About Petts Wood

Petts Wood takes its name from the woods surrounding the area that were once owned by Phineas Pett, an Elizabethan ship builder. Reputedly the wood from Petts Woods was sent to Chatham and Deptford dockyards for ship building.

Most of the house building in Petts Wood occurred during the 1930’s, mainly to provide good housing for the London overspill at affordable prices in the “country”. Part of the attraction to prospective buyers was a main line station with over 200 trains per day to various London stations and a service taking approximately 25 minutes.

Petts Wood, Kent is now part of the London Borough of Bromley, it is situated between Orpington and Chislehurst. It still has a station with a frequent service to all London mainline stations serving the South East. It is well served for road transport with the M25 London orbital, the M20 for the Shuttle and the M2 for the Channel ports within 15 minutes drive.

The railway service today has some 100 trains servicing all London south east main line stations (Charing Cross, Waterloo, Cannon Street, London Bridge, Victoria, and Blackfriars), taking 30 minutes on average.

There are a number of bus routes serving the area, run by various operators, with regular services to Bromley, Orpington and Chislehurst.

Petts Wood is split in 2 by the railway line into Petts Wood East and West, both have a shopping centre with the larger shops on the west side. Most of the shops are small local businesses serving the community.

There are 2 local primary schools within easy walking distance. They are Crofton (Infants and Juniors) and St James’s Catholic school.


A History of Petts Wood

Petts Wood has been acclaimed as one of the best examples of the inter-war London suburb, created by Basil Scruby, the developer, as a high quality estate in a rural setting only a short train journey from the city.

At the heart of the book is the story of how a quiet landscape of woodland, lakes and strawberry fields was transformed from the late 1920s into an attractive residential area, planned with the railway station and shops at its centre, and the growth of a community with its churches, pub, cinema, sports clubs and societies.

Long before it was a suburb Petts Wood was a wood, probably named after the Pett family who for 200 years were the nation’s leading shipbuilders. The woods are now preserved by the National Trust. Other famous names celebrated in the book are William Willett, campaigner for daylight saving in the early years of the 20th century, and General Charles de Gaulle, who lived in Petts Wood during the Second World War as he led the Free French from his British exile.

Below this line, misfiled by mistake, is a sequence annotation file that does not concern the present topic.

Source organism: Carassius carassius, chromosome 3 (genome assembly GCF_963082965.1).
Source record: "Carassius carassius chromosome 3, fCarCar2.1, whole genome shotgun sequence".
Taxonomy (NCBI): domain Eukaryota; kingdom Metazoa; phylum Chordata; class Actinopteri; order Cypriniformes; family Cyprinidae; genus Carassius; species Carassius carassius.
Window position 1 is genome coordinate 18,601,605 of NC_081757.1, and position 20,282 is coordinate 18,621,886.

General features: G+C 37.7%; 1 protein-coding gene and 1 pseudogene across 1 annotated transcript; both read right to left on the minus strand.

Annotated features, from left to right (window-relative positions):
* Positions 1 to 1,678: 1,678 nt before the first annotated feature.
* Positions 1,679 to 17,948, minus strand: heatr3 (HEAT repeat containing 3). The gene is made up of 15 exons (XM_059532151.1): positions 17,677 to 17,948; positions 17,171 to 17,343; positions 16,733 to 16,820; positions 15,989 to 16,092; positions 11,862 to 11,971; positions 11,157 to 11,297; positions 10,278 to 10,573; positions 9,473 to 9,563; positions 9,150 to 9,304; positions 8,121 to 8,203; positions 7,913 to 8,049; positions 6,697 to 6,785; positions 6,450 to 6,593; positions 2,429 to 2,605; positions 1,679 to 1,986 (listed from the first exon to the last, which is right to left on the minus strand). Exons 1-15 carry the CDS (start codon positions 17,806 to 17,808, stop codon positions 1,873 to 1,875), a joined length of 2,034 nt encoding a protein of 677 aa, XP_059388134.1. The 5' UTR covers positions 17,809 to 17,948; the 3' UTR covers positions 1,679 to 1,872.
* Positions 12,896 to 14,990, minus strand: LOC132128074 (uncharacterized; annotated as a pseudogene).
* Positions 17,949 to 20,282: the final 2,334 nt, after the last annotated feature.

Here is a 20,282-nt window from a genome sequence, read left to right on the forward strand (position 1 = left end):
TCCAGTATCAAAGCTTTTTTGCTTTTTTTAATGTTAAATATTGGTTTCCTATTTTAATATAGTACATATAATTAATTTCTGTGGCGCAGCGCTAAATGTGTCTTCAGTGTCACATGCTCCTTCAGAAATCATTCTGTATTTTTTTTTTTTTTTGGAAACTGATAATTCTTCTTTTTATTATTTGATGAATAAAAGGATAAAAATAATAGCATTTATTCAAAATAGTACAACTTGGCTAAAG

Later chapters examine the impact on Petts Wood of post-war social trends, such as the coming of mass car ownership, the pressure for office space and a deterioration in law and order. The book also charts a shopping revolution, with a supermarket open seven days a week causing the closure of so many of the small shops which gave Petts Wood its “village” character. At the same time, local pressure to save surrounding green belt land and to have three important areas of the historic estate designated as Conservation Areas has done much to keep Basil Scruby’s vision intact.

This millennium edition of A History of Petts Wood is the fourth. The book first appeared in 1979, to mark the 50th anniversary of Petts Wood Residents’ Association, and proved so successful that further editions were published in 1983 and 1990. The first edition had a modest 64 pages and 14 illustrations. This latest edition, which has been substantially revised, updated and enlarged, has more than 140 illustrations, of which 30 are new. The book is again a local project, published and funded by the residents’ association.

The author, Peter Waymark, is a retired journalist who spent most of his working life on The Times.